No. If you were to look at the eight states I listed with the largest number of people with no assets, Jharkhand was part of Bihar and Chattisgarh was part of Madhya Pradesh. The smaller states, like West Bengal, are a surprise. It shows that Mamata Banerjee is right. I had excluded states like Assam and Orissa on statistical grounds earlier from the Bimaru list since I wanted only states with more than five per cent of the national population. Had Rajiv Gandhi been alive he would have taken steps to focus on their development.
What are your magic bullets for the development of these states?
Cent per cent literacy is the first step. It should be working literacy, including the ability to read in English or Hindi. Second, come down on corruption. And third, monitor and check food inflation and reduce unemployment through skilling. Anyone who has some skill is employed.
But would you not agree that poverty has finally come down?
There is no denying this, but it is blunted by food inflation. People are suffering every day. The middle classes are getting poor, and the poor are getting poorer. Nothing captures this. That poverty has gone down is all humbug. One of our problems is this lame-duck government headed by a fellow who does not take any bold decisions. It is true that without opening up the economy we would have been ruined. But credit should go to the Chanakya of our times, the late Narasimha Rao, and not Manmohan Singh. The latter was merely drafted by Rao and he blossomed there. The reforms are all this “Chanakya’s” doing. The tragedy is the TINA [there is no alternative] factor. While the Bharatiya Janata Party has no leader, Sonia is a net loss. Rahul Gandhi is not prime minister material. Moreover, the real issue is not poverty but corruption.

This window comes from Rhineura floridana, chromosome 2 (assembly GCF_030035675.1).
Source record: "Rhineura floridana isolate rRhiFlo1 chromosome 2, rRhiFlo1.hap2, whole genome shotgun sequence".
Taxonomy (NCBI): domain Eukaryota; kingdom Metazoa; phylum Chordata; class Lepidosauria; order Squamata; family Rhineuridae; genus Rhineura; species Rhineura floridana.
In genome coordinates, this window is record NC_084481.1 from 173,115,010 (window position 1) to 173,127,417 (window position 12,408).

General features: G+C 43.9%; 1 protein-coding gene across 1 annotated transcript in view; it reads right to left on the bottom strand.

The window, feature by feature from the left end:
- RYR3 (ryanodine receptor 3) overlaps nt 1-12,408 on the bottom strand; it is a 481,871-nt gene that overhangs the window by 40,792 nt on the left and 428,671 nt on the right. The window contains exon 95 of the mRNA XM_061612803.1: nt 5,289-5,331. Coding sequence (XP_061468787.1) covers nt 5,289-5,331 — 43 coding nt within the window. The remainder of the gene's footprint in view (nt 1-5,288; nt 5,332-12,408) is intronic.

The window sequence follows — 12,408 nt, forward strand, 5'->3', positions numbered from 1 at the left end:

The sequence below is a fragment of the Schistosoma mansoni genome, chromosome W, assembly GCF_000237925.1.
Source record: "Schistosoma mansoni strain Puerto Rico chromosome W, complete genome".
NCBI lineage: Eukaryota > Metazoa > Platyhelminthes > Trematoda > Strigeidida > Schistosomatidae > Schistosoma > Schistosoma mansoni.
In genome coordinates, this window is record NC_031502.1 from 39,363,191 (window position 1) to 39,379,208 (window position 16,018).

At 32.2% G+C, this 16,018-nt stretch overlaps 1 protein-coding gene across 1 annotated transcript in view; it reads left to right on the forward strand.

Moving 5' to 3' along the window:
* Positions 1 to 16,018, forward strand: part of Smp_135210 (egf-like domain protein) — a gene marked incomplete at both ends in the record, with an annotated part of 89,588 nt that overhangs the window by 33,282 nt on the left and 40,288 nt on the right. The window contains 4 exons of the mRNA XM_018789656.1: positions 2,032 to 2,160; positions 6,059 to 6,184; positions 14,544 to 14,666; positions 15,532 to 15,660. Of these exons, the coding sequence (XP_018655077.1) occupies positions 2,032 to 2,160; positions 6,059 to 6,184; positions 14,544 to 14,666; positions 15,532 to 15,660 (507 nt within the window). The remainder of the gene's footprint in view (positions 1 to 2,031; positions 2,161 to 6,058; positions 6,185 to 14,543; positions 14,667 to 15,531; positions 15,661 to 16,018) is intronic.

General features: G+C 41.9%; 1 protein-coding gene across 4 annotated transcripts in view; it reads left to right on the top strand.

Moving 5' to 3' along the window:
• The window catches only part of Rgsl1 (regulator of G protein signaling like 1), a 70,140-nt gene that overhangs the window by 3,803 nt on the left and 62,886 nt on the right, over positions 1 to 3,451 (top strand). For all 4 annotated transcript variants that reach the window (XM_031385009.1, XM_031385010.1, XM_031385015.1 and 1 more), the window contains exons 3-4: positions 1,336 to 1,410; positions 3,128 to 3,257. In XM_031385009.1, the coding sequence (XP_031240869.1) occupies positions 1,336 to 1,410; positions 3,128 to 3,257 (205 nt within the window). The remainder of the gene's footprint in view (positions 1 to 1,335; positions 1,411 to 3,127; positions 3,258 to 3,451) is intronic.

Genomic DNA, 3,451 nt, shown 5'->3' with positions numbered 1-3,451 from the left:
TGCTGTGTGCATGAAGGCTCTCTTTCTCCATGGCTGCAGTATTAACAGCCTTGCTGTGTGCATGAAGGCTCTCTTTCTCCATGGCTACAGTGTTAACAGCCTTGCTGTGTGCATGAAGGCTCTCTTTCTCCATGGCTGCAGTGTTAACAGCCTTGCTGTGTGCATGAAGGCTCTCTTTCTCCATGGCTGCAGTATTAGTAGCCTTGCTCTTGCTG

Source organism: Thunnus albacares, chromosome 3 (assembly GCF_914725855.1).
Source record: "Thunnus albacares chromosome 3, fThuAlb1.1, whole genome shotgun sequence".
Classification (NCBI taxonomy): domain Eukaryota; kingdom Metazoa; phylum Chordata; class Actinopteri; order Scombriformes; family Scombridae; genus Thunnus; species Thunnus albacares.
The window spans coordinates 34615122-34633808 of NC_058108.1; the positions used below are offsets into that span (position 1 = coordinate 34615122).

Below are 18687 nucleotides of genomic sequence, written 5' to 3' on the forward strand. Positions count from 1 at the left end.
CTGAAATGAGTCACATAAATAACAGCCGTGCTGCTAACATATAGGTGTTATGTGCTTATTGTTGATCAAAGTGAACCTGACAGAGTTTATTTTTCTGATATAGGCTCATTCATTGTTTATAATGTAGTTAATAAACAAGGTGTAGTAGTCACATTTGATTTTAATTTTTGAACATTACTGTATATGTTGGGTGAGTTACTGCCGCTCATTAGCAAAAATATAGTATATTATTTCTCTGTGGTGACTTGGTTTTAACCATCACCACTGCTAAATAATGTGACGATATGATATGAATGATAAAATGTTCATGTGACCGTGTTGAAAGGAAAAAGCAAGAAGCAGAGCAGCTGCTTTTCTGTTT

Academics say the poverty line should continue to be calculated for statistical purposes to assess growth.
I challenge the need to have a poverty line. There is no use appointing another committee. It is only to cook figures and to show that the government has done so much for the poor. Do you know that India is the second most populous country but is the most illiterate in the world? China has 98 per cent literacy, while India has 74 per cent. This 26 per cent illiteracy makes up for the largest illiterate chunk of humanity in absolute numbers globally.
Do you think the National Rural Employment Guarantee Act had a role to play in bringing some money to the people?
It gives 100 days. What happens to the rest of the 265 days? Crooks in the system eat half the money. These small bits anyway don’t help. You must have a thrust and a programme that means business. It can’t be done by a lame-duck government. What happened to the Garibi hatao slogan of Indira Gandhi? It was a good slogan. The United Progressive Alliance changed it to Garibi ghatao.
Since you don’t accept the poverty estimates, what is your alternative?
We should have an independent committee that monitors food prices and prices of other things that affect the common man. Then help people face these prices through temporary allowances linked to wages besides a focused programme on skilling.
What about population growth?
The government should shut down the family welfare department forever. It should also close down the Planning Commission; the calculations done by the Commission can be done by any PhD student.